Stack Overflow is a community of 4.7 million programmers, just like you, helping each other.

Join them; it only takes a minute:

Sign up
Join the Stack Overflow community to:
  1. Ask programming questions
  2. Answer and help your peers
  3. Get recognized for your expertise

I have wrote a simple test application to check possibility of using regular expressions for my needs. I need to find and substitute all duplicate tags in the provided text file with some unique strings. For example if some text will be found in input file more that once then all its occurrences should be replaced with {1}, and so on.

For this purpose I have create the following snippet:

    static void Main(string[] args)
        StringBuilder xml = new StringBuilder(File.ReadAllText(@"C:\Integration\Item-26 - Copy.xml"));

        Regex r = new Regex(
            RegexOptions.Singleline | RegexOptions.Compiled | RegexOptions.CultureInvariant);

        List<string> values = new List<string>();

        MatchCollection matches = r.Matches(xml.ToString());

        Stopwatch stopwatch = new Stopwatch();

        while (matches.Count > 0)
            foreach (Match m in matches)
                string matchValue = m.Groups["exp"].Value;
                xml.Replace(matchValue, string.Concat("{" + (values.Count - 1) + "}"));

            Console.WriteLine("Analyzed " + matches.Count + " matches, total replacements = " + values.Count);

            matches = r.Matches(xml.ToString());


        Console.WriteLine("=============== " + stopwatch.Elapsed.TotalSeconds);

The problem is if I have a large file as an input (>1MB) then each call to find matches takes longer than previous. In the beginning it takes 0.3 sec to call matches.Count. And after 100 iterations it will take more that 1 min.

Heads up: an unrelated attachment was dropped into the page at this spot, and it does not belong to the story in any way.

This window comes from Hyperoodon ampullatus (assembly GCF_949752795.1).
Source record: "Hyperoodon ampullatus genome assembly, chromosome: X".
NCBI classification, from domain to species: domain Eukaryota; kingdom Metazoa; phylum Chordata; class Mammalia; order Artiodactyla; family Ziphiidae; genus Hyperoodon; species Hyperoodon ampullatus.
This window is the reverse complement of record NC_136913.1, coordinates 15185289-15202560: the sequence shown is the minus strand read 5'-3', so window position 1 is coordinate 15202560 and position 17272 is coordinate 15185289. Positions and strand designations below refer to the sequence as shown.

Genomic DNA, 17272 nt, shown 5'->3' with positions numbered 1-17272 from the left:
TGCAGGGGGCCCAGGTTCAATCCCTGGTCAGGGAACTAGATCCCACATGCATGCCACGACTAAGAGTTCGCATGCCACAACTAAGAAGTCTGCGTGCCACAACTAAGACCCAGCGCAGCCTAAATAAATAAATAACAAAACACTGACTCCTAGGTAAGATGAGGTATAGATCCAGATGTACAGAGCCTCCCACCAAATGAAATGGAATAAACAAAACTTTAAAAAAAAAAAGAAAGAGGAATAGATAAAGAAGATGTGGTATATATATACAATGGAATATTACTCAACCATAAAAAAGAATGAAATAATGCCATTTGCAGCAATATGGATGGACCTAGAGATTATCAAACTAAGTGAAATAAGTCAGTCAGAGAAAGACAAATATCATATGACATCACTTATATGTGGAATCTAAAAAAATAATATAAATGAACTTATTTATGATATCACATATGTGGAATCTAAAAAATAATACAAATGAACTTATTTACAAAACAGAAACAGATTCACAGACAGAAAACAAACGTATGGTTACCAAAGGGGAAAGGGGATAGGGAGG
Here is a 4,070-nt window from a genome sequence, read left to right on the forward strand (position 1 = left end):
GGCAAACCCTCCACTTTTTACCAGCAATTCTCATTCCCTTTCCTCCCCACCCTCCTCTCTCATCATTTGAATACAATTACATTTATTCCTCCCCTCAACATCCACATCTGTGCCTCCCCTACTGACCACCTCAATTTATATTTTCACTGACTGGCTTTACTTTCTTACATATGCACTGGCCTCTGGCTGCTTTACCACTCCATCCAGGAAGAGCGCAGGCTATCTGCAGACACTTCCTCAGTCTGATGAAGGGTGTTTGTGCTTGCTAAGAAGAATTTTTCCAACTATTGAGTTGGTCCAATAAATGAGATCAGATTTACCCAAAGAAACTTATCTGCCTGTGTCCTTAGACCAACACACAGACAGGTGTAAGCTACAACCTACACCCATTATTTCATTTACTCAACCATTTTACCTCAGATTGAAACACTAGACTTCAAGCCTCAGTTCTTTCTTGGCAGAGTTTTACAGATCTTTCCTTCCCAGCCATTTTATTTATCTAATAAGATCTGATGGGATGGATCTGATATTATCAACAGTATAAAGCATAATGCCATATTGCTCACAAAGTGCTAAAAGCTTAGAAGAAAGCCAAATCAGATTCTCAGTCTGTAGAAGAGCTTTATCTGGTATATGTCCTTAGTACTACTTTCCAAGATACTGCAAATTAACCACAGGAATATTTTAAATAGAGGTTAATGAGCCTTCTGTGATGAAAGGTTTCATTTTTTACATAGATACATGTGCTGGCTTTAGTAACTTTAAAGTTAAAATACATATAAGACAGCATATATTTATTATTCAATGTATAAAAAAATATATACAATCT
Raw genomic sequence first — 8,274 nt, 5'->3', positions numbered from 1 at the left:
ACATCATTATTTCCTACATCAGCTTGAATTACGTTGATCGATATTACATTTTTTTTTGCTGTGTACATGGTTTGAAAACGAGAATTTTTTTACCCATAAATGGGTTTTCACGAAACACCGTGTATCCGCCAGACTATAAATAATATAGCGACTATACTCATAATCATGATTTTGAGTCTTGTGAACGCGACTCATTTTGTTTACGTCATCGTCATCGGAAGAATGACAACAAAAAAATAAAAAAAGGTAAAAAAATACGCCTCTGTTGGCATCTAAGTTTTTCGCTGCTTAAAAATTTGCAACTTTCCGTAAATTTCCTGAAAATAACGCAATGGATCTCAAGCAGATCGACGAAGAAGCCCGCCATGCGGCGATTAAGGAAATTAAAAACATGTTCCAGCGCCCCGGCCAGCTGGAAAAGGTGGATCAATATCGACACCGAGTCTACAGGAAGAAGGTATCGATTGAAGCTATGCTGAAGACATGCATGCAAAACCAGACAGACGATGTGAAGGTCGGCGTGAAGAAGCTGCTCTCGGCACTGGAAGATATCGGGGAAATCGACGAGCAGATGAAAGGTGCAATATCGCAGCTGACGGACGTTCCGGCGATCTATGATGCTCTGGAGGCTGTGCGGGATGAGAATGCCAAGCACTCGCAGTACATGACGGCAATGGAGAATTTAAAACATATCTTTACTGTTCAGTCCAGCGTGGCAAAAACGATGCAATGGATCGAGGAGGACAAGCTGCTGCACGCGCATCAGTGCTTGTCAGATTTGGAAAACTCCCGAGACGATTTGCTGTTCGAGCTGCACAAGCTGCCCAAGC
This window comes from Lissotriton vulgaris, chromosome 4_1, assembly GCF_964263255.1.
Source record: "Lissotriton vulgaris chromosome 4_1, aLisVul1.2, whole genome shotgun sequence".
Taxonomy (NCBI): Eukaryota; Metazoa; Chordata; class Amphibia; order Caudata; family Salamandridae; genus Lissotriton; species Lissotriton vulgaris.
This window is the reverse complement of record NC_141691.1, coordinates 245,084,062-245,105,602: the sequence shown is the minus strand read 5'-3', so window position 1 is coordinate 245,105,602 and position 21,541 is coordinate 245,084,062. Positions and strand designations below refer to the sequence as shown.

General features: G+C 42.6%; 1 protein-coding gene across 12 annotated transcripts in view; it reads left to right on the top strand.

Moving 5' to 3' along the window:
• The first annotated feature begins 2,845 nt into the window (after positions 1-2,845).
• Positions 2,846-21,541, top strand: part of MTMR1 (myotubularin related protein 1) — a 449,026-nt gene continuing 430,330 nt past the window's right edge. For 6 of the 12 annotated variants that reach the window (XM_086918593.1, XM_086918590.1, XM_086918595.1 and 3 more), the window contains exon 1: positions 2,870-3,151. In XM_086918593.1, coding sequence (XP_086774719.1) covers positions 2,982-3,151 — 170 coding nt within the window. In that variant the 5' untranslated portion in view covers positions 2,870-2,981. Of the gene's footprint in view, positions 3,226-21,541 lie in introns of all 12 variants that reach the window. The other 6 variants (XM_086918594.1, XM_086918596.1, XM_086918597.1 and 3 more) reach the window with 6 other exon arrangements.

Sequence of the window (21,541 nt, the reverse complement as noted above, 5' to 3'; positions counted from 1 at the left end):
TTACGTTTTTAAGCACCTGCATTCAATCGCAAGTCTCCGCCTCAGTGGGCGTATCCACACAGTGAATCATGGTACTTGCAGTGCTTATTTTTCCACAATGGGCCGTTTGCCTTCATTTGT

I have checked the memory usage by the test app - and it consumes almost nothing without any real growth.

What is causing this, and how can I get steady performance? Thanks in advance.

share|improve this question
Remove the compiled attribute first. It might just solve your mistery. – Serge Apr 17 '13 at 12:35
Have tried this (and other variations of options) - it does not help. – Amid Apr 17 '13 at 12:37
Hmmm... Do you parse your xml-data with a regex? I mean this line in your code: "MatchCollection matches = r.Matches(xml.ToString());" – Hauns TM Apr 17 '13 at 12:39
I am using regex to find duplicates in text. Do you have better suggestion? – Amid Apr 17 '13 at 12:48
What does your profiler say? At least pause the debugger a few times to see where it stops most. – usr Apr 17 '13 at 12:50
up vote 1 down vote accepted

Here's what I think the problem is. Your regex is:


So you're looking for something like:

<tag>stuff</tag>lots of stuff here<tag>stuff</tag>

During the first iterations, the regex fails quickly as inner tags are replaced, because tags are close together. But as more inner tags are replaced, the space between tags increases. Soon you have:

<tag>stuff</tag>hundreds of kilobytes<tag2>other stuff</tag2><tag>stuff</tag>

And backtracking starts killing you.

I suspect you can solve this by replacing the .* (or .*? that I suggested earlier) with [^\<]*. Because you know that when you find a <, then either you've found a match or it's a definite failure.

share|improve this answer
I think you are right. Thank you for the help. – Amid Apr 19 '13 at 6:43

Your Answer


By posting your answer, you agree to the privacy policy and terms of service.

Not the answer you're looking for? Browse other questions tagged or ask your own question.